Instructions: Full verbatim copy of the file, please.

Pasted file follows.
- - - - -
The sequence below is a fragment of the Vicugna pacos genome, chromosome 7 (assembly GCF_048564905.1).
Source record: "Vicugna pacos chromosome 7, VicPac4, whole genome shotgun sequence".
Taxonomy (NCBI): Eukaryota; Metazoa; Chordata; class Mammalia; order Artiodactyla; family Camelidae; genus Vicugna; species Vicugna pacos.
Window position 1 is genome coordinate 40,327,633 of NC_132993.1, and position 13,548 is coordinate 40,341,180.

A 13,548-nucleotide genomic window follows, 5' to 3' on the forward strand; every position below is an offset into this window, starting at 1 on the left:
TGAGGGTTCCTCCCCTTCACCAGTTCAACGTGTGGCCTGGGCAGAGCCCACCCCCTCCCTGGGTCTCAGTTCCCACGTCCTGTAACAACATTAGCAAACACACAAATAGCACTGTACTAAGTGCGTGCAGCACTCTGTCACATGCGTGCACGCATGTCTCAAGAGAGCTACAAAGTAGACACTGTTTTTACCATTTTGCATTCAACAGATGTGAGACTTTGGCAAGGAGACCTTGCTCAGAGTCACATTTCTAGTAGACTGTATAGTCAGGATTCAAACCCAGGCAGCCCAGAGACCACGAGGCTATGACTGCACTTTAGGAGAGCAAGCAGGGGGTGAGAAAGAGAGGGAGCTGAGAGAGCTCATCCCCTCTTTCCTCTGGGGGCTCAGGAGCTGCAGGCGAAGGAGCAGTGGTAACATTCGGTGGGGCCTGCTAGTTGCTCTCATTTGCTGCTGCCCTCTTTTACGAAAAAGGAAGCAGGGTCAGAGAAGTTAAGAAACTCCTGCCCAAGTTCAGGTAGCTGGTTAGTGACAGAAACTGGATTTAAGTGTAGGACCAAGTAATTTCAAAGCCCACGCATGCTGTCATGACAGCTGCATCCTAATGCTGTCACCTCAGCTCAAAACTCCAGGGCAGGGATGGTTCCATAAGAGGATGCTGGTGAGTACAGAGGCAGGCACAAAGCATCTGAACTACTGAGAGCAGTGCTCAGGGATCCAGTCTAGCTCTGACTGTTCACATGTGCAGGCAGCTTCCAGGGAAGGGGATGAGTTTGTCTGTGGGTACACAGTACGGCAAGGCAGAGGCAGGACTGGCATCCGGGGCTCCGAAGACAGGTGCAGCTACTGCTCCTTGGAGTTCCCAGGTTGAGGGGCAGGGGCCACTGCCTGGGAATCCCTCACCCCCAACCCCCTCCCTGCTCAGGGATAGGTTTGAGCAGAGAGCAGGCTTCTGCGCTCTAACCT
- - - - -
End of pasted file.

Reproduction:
The sequence below is a fragment of the Vicugna pacos genome, chromosome 7 (assembly GCF_048564905.1).
Source record: "Vicugna pacos chromosome 7, VicPac4, whole genome shotgun sequence".
Taxonomy (NCBI): Eukaryota; Metazoa; Chordata; class Mammalia; order Artiodactyla; family Camelidae; genus Vicugna; species Vicugna pacos.
Window position 1 is genome coordinate 40,327,633 of NC_132993.1, and position 13,548 is coordinate 40,341,180.

A 13,548-nucleotide genomic window follows, 5' to 3' on the forward strand; every position below is an offset into this window, starting at 1 on the left:
TGAGGGTTCCTCCCCTTCACCAGTTCAACGTGTGGCCTGGGCAGAGCCCACCCCCTCCCTGGGTCTCAGTTCCCACGTCCTGTAACAACATTAGCAAACACACAAATAGCACTGTACTAAGTGCGTGCAGCACTCTGTCACATGCGTGCACGCATGTCTCAAGAGAGCTACAAAGTAGACACTGTTTTTACCATTTTGCATTCAACAGATGTGAGACTTTGGCAAGGAGACCTTGCTCAGAGTCACATTTCTAGTAGACTGTATAGTCAGGATTCAAACCCAGGCAGCCCAGAGACCACGAGGCTATGACTGCACTTTAGGAGAGCAAGCAGGGGGTGAGAAAGAGAGGGAGCTGAGAGAGCTCATCCCCTCTTTCCTCTGGGGGCTCAGGAGCTGCAGGCGAAGGAGCAGTGGTAACATTCGGTGGGGCCTGCTAGTTGCTCTCATTTGCTGCTGCCCTCTTTTACGAAAAAGGAAGCAGGGTCAGAGAAGTTAAGAAACTCCTGCCCAAGTTCAGGTAGCTGGTTAGTGACAGAAACTGGATTTAAGTGTAGGACCAAGTAATTTCAAAGCCCACGCATGCTGTCATGACAGCTGCATCCTAATGCTGTCACCTCAGCTCAAAACTCCAGGGCAGGGATGGTTCCATAAGAGGATGCTGGTGAGTACAGAGGCAGGCACAAAGCATCTGAACTACTGAGAGCAGTGCTCAGGGATCCAGTCTAGCTCTGACTGTTCACATGTGCAGGCAGCTTCCAGGGAAGGGGATGAGTTTGTCTGTGGGTACACAGTACGGCAAGGCAGAGGCAGGACTGGCATCCGGGGCTCCGAAGACAGGTGCAGCTACTGCTCCTTGGAGTTCCCAGGTTGAGGGGCAGGGGCCACTGCCTGGGAATCCCTCACCCCCAACCCCCTCCCTGCTCAGGGATAGGTTTGAGCAGAGAGCAGGCTTCTGCGCTCTAACCT